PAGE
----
Well...I just saw this clip yesterday and though "Oh man, even Bird & Hawk did it before Milli Vanilli"

It's actually kind of funny

http://www.youtube.com/watch?v=icgOSGyx3nM

Paul
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cjm



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PostPosted: Wed Jan 18, 2012 11:59 am    Post subject: Reply with quote

I guess the idea lurking in the recesses of what passes for my mind is something akin to the traditional view of Navajo sand painters...back before sand paintings were made on a wet epoxy base to preserve them.

Photographs were taken of them, and that was acceptable, but the sand paintings themselves were not created to last as an artifact or to serve as a record of themselves.
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toddinjax



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PostPosted: Wed Jan 18, 2012 4:10 pm    Post subject: Reply with quote

The recording industy destroyed the potential for MOST musicians in any style or genre to make a living as a musician.
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Henryrobinett



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PostPosted: Wed Jan 18, 2012 4:53 pm    Post subject: Reply with quote

I think piracy did that. Not the recording industry. The recording industry also gave larger careers and disseminated the music beyond the artists territory.
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cjm



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PostPosted: Wed Jan 18, 2012 6:34 pm    Post subject: Reply with quote

Henryrobinett wrote:
I think piracy did that. Not the recording industry. The recording industry also gave larger careers and disseminated the music beyond the artists territory.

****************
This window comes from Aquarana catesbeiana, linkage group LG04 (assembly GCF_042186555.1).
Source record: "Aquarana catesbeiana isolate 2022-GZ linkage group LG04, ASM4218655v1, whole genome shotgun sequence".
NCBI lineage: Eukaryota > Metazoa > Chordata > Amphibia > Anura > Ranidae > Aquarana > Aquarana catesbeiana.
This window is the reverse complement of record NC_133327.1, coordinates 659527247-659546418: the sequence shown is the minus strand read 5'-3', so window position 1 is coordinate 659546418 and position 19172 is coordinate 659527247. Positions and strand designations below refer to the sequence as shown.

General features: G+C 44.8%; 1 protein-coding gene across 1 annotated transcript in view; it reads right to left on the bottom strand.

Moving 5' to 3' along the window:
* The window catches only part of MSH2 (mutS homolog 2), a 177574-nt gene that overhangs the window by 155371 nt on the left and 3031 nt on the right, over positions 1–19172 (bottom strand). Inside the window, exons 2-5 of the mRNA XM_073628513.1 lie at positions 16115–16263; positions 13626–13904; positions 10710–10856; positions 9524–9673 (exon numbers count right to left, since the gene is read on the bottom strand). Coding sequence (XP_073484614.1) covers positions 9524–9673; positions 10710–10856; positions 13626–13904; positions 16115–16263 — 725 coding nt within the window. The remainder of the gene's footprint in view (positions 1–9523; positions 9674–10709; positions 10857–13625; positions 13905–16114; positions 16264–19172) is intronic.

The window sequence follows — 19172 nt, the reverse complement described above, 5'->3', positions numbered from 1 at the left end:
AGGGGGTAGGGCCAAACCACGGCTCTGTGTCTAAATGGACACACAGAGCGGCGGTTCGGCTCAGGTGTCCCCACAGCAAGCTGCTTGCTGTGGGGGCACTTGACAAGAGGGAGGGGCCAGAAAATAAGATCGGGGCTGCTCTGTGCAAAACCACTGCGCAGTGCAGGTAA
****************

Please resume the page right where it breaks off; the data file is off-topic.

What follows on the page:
Well, it did that for players in the upper echelons (assuming they made some money with their recordings -- some apparently didn't make much) but what about the "journeyman" players all across the country?

I would hazard to guess that on average, only about 10% as many small clubs in small markets have live music today as did even as recently as 30 to 40 years ago, and even where live music is still offered, it's likely to be only two or maybe three nights per week -- not four, or five, or even six nights.

I used to know a lot of guys who made a living with music...playing small clubs in small markets. Most weren't jazzers, but a lot of them would play a jazz set most nights -- that sort of thing.

I still know a lot of players, but I don't know anyone -- or know OF anyone within a two hour drive of my home who can support themselves by playing. Most teach, either in college or public schools, a few maintain a herd of private students -- but all are either holding "day jobs" or are retirees who only earn a bit of supplemental income by playing...and even then, mostly just enough to partially subsidize their music habit.

But almost EVERYONE is listening to canned music all day long.
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Henryrobinett



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PostPosted: Wed Jan 18, 2012 8:19 pm    Post subject: Reply with quote

Oh no. Most wouldn't make money from the recordings. But exposure sure did help. They were then able to tour europe and the states and asia. Without these recordings no one would know who they were beyond their own territory.

People heard rumors of this Charlie Parker guy during the war, but few outside NYC heard him. Then Ko Ko was released and then they knew. He blew minds world wide.
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cjm